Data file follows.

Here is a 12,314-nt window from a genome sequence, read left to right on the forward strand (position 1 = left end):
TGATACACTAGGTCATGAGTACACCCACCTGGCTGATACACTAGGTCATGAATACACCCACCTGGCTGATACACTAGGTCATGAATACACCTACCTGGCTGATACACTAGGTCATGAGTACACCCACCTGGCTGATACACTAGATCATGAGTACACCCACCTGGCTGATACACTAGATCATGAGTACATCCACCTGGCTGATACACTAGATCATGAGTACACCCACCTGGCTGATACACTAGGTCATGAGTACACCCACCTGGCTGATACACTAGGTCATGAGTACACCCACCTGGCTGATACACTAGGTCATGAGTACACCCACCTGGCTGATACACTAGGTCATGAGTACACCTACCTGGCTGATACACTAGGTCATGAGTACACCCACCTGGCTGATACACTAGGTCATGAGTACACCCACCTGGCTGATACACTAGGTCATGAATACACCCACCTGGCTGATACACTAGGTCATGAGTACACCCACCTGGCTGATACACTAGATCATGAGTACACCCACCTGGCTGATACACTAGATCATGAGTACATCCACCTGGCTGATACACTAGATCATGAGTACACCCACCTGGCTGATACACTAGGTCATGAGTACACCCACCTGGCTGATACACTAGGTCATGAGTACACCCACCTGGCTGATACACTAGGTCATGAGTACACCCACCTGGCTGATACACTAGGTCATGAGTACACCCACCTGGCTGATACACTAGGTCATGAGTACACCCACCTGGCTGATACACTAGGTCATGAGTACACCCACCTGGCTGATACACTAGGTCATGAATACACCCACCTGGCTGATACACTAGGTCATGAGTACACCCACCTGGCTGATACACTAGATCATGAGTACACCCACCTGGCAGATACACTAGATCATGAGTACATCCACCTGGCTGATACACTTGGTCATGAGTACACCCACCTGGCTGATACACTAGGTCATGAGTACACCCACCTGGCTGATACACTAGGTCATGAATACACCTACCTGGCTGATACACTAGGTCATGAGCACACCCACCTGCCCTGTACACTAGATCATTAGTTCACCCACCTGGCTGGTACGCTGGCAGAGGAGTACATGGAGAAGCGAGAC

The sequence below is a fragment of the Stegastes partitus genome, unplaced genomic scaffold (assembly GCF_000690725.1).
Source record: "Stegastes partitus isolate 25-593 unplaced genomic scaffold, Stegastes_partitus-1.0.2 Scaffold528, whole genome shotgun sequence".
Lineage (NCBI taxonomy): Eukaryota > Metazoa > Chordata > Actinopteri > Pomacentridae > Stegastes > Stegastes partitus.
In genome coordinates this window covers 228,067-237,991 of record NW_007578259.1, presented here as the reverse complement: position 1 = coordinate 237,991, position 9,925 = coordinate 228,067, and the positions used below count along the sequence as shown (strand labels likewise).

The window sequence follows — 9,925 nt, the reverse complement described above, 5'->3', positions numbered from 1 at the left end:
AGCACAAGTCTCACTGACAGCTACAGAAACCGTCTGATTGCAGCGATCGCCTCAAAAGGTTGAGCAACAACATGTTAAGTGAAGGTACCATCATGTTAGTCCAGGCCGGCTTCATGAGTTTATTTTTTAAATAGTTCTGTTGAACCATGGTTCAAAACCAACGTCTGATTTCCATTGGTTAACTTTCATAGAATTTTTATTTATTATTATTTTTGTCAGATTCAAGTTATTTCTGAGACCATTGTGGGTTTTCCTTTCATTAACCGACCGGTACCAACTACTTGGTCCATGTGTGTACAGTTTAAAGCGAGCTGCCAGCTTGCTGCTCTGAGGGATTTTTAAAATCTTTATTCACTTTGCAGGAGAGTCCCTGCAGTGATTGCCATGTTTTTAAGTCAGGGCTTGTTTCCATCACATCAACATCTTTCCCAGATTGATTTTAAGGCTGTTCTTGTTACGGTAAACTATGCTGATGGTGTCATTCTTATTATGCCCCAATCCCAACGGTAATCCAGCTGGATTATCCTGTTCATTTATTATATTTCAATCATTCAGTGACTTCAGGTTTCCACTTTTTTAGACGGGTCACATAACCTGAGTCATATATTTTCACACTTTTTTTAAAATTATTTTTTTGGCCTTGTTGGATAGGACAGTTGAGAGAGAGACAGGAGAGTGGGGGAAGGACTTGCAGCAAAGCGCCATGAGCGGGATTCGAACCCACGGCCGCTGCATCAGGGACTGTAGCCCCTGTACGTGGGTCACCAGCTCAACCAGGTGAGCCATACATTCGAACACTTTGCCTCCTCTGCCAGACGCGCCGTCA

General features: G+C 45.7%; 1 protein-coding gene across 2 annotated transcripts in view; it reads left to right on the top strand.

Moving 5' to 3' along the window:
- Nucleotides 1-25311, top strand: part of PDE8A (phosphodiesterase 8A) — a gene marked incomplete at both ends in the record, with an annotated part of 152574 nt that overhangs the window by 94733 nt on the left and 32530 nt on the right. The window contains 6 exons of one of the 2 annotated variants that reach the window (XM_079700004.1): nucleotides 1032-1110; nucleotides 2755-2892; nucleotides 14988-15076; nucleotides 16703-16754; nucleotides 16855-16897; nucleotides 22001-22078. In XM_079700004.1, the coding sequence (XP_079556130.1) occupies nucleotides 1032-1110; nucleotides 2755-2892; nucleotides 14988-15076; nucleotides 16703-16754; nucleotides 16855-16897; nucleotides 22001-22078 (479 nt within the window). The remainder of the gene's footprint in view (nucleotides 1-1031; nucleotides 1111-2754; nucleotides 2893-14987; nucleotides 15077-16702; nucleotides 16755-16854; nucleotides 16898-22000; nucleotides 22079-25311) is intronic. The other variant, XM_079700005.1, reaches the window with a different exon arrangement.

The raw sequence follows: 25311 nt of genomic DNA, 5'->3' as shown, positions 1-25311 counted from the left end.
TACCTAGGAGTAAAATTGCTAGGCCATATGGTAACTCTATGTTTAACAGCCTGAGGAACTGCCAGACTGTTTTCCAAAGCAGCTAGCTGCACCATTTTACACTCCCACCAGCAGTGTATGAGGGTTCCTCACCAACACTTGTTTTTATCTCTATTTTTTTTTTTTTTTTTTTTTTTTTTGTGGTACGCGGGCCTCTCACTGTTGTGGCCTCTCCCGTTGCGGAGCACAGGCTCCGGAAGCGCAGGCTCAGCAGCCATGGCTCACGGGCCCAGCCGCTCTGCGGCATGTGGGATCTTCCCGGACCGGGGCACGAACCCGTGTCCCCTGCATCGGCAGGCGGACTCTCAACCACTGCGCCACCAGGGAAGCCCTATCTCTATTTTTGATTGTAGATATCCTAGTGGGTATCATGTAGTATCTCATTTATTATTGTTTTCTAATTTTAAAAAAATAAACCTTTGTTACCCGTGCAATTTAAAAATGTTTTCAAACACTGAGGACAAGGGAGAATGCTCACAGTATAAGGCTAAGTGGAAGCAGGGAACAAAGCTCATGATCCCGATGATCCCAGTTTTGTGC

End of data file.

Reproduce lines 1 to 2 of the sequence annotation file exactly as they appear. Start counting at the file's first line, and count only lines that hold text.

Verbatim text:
Here is a 12,314-nt window from a genome sequence, read left to right on the forward strand (position 1 = left end):
TGATACACTAGGTCATGAGTACACCCACCTGGCTGATACACTAGGTCATGAATACACCCACCTGGCTGATACACTAGGTCATGAATACACCTACCTGGCTGATACACTAGGTCATGAGTACACCCACCTGGCTGATACACTAGATCATGAGTACACCCACCTGGCTGATACACTAGATCATGAGTACATCCACCTGGCTGATACACTAGATCATGAGTACACCCACCTGGCTGATACACTAGGTCATGAGTACACCCACCTGGCTGATACACTAGGTCATGAGTACACCCACCTGGCTGATACACTAGGTCATGAGTACACCCACCTGGCTGATACACTAGGTCATGAGTACACCTACCTGGCTGATACACTAGGTCATGAGTACACCCACCTGGCTGATACACTAGGTCATGAGTACACCCACCTGGCTGATACACTAGGTCATGAATACACCCACCTGGCTGATACACTAGGTCATGAGTACACCCACCTGGCTGATACACTAGATCATGAGTACACCCACCTGGCTGATACACTAGATCATGAGTACATCCACCTGGCTGATACACTAGATCATGAGTACACCCACCTGGCTGATACACTAGGTCATGAGTACACCCACCTGGCTGATACACTAGGTCATGAGTACACCCACCTGGCTGATACACTAGGTCATGAGTACACCCACCTGGCTGATACACTAGGTCATGAGTACACCCACCTGGCTGATACACTAGGTCATGAGTACACCCACCTGGCTGATACACTAGGTCATGAGTACACCCACCTGGCTGATACACTAGGTCATGAATACACCCACCTGGCTGATACACTAGGTCATGAGTACACCCACCTGGCTGATACACTAGATCATGAGTACACCCACCTGGCAGATACACTAGATCATGAGTACATCCACCTGGCTGATACACTTGGTCATGAGTACACCCACCTGGCTGATACACTAGGTCATGAGTACACCCACCTGGCTGATACACTAGGTCATGAATACACCTACCTGGCTGATACACTAGGTCATGAGCACACCCACCTGCCCTGTACACTAGATCATTAGTTCACCCACCTGGCTGGTACGCTGGCAGAGGAGTACATGGAGAAGCGAGAC